The Big Red Machine was the nickname given to the Cincinnati Reds baseball team that dominated the National League from 1972 to 1976. Over that span, they won five division titles, three National League pennants and two World Series. Their combined record was 502-300.
Some place the beginning of the Big Red Machine's era at 1970, when they went 102-60 and won the National League pennant under rookie manager Sparky Anderson. They boasted a powerful lineup, mainly catcher Johnny Bench, first baseman Lee May, third baseman Tony Perez, left fielder Pete Rose, center fielder Bobby Tolan and right fielder Bernie Carbo. Additionally, the second baseman was Tommy Helms and the shortstops were both Woody Woodward and the young Dave Concepción. The pitching was questionable, but outstanding seasons by Jim Merritt and Wayne Simpson helped the situation. Wayne Granger, Clay Carroll and Pedro Borbon helped to form an outstanding bullpen.
In 1971, however, the Reds posted a losing record and were not in contention for the division title. The acquisition of Joe Morgan the following season cemented the most famous Reds lineup of the era.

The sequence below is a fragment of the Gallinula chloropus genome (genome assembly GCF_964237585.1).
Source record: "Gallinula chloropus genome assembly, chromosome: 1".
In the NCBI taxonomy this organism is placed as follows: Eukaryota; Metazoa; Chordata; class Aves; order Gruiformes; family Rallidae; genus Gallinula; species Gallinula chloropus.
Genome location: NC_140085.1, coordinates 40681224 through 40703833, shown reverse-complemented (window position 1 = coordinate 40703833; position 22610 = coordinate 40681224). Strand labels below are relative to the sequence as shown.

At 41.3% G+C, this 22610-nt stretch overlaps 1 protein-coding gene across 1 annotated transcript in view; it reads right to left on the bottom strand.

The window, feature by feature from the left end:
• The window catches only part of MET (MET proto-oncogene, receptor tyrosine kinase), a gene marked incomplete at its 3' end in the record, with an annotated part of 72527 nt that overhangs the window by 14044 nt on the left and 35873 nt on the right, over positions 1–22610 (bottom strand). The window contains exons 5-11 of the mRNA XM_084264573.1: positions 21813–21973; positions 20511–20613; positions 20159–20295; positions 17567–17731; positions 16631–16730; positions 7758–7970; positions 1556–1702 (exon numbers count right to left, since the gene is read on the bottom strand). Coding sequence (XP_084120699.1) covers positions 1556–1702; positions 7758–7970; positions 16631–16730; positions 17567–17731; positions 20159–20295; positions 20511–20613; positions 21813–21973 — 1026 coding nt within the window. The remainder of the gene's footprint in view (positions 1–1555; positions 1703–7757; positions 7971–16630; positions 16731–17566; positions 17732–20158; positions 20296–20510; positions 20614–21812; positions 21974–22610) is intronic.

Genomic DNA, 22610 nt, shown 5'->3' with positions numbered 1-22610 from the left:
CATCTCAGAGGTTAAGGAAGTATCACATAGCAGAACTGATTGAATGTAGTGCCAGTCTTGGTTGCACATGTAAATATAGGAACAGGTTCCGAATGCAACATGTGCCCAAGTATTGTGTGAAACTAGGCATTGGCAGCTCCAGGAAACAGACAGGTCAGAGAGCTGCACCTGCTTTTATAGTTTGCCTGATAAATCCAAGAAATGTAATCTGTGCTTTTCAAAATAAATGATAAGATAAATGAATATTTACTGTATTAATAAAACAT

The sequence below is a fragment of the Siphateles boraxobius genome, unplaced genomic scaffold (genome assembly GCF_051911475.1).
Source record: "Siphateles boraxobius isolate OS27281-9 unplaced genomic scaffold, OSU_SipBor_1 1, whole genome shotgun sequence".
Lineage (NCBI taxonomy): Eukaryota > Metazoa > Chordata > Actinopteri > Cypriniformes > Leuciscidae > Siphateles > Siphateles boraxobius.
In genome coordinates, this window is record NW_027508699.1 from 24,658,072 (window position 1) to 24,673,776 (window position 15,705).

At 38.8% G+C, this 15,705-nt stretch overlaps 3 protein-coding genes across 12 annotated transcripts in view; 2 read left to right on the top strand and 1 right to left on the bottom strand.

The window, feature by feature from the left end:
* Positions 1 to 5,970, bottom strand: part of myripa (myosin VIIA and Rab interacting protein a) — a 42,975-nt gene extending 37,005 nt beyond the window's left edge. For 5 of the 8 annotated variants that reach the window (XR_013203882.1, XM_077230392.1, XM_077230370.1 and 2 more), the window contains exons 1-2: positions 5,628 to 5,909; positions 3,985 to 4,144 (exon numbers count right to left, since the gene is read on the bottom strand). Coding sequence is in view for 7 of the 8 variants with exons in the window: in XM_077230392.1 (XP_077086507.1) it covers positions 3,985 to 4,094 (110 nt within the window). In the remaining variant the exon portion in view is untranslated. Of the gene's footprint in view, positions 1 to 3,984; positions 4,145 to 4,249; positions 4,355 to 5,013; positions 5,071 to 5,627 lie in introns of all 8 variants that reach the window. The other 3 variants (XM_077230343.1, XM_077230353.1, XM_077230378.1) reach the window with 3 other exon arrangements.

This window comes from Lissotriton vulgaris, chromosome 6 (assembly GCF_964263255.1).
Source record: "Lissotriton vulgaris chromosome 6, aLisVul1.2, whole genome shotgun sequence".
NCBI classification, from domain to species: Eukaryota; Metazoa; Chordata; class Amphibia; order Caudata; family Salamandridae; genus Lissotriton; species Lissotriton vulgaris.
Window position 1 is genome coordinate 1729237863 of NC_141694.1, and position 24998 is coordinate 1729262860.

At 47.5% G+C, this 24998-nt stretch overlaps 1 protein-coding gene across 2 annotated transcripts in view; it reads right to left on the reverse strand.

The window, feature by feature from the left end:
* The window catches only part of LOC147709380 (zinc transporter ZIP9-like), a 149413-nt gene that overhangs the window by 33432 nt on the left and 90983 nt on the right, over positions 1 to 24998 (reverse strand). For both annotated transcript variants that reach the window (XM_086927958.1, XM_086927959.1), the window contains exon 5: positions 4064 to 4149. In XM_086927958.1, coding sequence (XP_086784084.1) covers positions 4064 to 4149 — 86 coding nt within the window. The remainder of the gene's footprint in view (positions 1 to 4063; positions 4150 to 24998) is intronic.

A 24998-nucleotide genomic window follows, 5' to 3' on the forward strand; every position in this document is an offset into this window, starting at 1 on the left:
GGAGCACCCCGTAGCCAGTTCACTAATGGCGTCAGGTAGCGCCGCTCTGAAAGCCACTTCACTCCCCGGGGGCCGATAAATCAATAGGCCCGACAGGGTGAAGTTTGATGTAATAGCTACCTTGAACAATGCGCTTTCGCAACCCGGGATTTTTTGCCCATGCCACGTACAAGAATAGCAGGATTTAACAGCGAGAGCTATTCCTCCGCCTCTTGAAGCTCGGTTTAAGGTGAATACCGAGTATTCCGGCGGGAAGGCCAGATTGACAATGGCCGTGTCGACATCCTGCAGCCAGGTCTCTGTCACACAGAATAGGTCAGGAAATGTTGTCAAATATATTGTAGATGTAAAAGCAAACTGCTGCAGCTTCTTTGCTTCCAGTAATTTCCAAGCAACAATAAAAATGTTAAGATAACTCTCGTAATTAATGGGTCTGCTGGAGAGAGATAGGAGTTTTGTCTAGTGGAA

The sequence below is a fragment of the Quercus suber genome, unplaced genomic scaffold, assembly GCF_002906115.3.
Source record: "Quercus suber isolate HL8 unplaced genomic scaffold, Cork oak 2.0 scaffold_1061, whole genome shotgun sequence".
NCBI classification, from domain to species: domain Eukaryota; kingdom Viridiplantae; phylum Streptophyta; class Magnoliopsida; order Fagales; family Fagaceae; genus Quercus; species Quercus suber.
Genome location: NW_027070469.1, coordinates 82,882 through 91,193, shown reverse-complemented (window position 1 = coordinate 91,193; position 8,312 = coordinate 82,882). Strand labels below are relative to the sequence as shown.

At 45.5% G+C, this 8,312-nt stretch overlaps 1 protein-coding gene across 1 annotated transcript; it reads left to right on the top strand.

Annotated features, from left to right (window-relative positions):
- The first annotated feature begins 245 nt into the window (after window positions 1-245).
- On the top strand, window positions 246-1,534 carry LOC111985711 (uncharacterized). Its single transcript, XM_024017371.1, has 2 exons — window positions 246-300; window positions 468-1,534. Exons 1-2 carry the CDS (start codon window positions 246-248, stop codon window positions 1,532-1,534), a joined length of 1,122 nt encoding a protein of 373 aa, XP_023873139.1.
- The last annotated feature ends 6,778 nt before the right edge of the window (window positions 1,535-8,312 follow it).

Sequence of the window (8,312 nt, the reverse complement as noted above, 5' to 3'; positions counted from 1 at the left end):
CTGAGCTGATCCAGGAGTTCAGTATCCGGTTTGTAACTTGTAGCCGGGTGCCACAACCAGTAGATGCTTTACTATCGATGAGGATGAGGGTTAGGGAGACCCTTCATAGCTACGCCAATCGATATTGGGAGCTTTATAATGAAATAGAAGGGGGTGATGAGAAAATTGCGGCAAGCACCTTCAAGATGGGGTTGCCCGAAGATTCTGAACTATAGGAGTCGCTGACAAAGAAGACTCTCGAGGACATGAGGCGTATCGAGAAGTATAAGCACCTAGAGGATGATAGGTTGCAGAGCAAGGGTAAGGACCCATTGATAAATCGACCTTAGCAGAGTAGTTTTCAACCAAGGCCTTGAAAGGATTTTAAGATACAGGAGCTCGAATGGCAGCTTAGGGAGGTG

Although Tony Pérez departed the team after the 1976 season, some extend the Big Red Machine era until the 1978 season, after which Pete Rose left the team and Sparky Anderson was fired. The Reds finished in second place in both 1977 and 1978.
Also, while the primary use of the nickname is to refer to the 1970s era team, the nickname is also sometimes used to refer to the current team, especially if the team is enjoying success at the time.
Key team members and their positions[edit | edit source]
- Johnny Bench, catcher
- Tony Pérez, first base
- Joe Morgan, second base
- Pete Rose, third base
- Dave Concepción, shortstop
- George Foster, left field
- César Gerónimo, center field
- Ken Griffey, Sr., right field
- Sparky Anderson, manager